Back in July, Larry Cohen, a longtime ally of Sanders who is also chair of Our Revolution, a nonprofit political organization aligned with Sanders, said the 2020 primary season was "night and day," compared to 2016.
From inside the party structure, the election this year may have resulted in some lost ground down-ballot, but a summation of Perez's tenure marked by persistence and key investments in infrastructure show a DNC in far better shape than four years ago.
"We are going to and should be judged by the strength of the party we're handing off and the very notion that we not only won back the House in 2018, but that we're competitive in beet red districts to me actually underscores how strong this party now is," said Cornale.
The DNC's risky bet
One of the Democrats' most successful turnarounds was in the money race, particularly after Clinton's withering critique about inheriting a "bankrupt" committee.
"I get the nomination. So I'm now the nominee of the Democratic Party. I inherit nothing from the Democratic Party," she said during an appearance at the Code Conference in 2017. "It was on the verge of insolvency, its data was mediocre to poor, nonexistent, wrong. I had to inject money into it."
Democrats closed out the final months of the 2020 campaign outpacing the Trump team's fundraising and stockpiling cash. In September, Biden and the DNC raked in about $135 million more than the Trump campaign and the Republican National Committee, and ended the month with nearly twice as much in their coffers.
But the DNC's fundraising trajectory was not always a given.
"I wasn't sure we were going to have the money. I was prepared if necessary to take out a loan to make sure we can meet that commitment," Perez said. "We didn't have to take out a loan at the end of the day."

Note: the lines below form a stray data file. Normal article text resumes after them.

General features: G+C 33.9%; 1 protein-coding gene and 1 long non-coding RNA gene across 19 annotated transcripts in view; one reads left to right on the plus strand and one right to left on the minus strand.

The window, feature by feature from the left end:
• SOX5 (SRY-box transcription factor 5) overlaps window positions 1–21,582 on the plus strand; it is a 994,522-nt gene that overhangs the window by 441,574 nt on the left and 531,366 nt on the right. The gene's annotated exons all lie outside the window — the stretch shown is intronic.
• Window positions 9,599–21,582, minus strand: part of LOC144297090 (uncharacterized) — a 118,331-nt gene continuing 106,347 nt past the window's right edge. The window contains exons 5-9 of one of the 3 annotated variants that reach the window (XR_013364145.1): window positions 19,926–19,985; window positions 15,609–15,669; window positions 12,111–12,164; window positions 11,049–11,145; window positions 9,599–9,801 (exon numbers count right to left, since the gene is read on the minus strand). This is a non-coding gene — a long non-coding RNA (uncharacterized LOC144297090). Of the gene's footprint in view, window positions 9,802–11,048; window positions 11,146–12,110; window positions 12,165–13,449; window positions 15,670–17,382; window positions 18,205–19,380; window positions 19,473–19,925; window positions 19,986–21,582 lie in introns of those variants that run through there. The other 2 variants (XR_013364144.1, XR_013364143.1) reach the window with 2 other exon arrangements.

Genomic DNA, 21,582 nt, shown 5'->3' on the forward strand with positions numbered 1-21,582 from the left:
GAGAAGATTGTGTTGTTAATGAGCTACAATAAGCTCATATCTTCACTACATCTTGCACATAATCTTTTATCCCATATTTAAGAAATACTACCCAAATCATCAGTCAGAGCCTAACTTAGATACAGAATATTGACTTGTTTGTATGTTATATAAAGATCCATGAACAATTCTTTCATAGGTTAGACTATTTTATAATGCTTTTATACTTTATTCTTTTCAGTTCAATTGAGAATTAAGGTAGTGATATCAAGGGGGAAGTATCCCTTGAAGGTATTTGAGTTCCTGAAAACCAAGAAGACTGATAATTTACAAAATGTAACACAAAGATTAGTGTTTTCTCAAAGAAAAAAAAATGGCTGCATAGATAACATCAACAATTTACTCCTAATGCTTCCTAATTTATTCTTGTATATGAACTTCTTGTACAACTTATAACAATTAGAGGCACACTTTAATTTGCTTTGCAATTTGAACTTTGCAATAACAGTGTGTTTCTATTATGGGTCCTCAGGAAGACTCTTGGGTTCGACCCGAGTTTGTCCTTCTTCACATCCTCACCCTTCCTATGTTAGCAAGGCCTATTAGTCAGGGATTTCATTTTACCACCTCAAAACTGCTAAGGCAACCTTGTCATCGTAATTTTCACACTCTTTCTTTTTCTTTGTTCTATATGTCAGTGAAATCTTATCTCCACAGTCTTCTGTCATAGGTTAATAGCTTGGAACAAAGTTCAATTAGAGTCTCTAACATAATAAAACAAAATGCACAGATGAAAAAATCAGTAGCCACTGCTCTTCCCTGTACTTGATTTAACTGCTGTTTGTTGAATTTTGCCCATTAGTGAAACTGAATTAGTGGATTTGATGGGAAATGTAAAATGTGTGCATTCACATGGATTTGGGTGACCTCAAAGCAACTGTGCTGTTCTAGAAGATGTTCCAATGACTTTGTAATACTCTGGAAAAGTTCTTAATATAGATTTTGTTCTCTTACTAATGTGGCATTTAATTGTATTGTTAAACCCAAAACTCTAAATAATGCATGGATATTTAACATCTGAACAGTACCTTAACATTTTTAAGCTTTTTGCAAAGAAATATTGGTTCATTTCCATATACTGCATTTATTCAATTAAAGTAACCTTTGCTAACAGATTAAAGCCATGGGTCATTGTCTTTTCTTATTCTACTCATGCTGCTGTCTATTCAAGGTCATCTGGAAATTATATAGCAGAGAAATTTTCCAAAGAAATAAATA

One party aide told ABC News that around this time last year, when the DNC's financial health was less certain, particularly as the Democratic primary was far from settled, the committee moved forward with outlays in key battleground infrastructure. It was a risky move as their debt stood in the millions.
At that point, national Democrats were spending as much as they were raising, leaving less than $10 million in the bank, with $6.5 million owed in debt.
Even in the first month of joint fundraising with Biden, they landed more than $180 million behind the Trump campaign and the RNC in cash on hand and were weighed down by more than $5 million in debt. It wasn't until May that the Biden and Democrats outraised their Republican counterparts for the first time.
The partnership with the Biden campaign, the DNC chief asserted, stands as a model for elections to come.
"I think we have really written in the 2020 cycle a really good playbook of how a presidential campaign and a campaign committee come together ... to win elections and to unseat an incumbent president, (which) happens about once every 25 years. This is a tall order," he said.
"Our teams worked together as one, taking advantage of the critical groundwork laid by the DNC and local organizers to build strong and extensive infrastructure that helped us rebuild the blue wall and win states across the country this cycle," said Jenn Ridder, the states director for the Biden campaign, in a statement. "Together, we brought home a victory for Democrats, and Americans of all stripes, across the nation."
The path ahead
But Democrats' fight is still not over.
Asked how the DNC plans to extend their efforts throughout the 2020 campaign into overtime, with Georgia holding two runoffs in early January that could decide the balance of power in the Senate, Perez leaned into the party's "fusion coalition" that turned the Peach State blue for the first time in a presidential election in nearly three decades.
"There's a direct through line between their participation and victory," he said. "It's about continuing to expand the electorate, continuing to make the case that you can make a difference because you just did make a difference."
Despite Democrats historically performing poorly in statewide runoffs -- and the fact that losing just one of the two seats hands the GOP the majority -- the party remains confident in their chances, arguing that Republicans have not historically competed well in any elections without Trump on the ballot, Cornale said.
For his own path forward, Perez is less sure.
"I have no idea what I'm doing next because I have spent no time, or next to no time, thinking about it because I really spent all of my time making sure we sprinted across the finish line here," Perez said, without endorsing a successor.
ABC News' John Verhovek and Soo Rin Kim contributed to this report.
The DNC's road from 'on the ropes' to securing a Democrat in the White House originally appeared on abcnews.go.com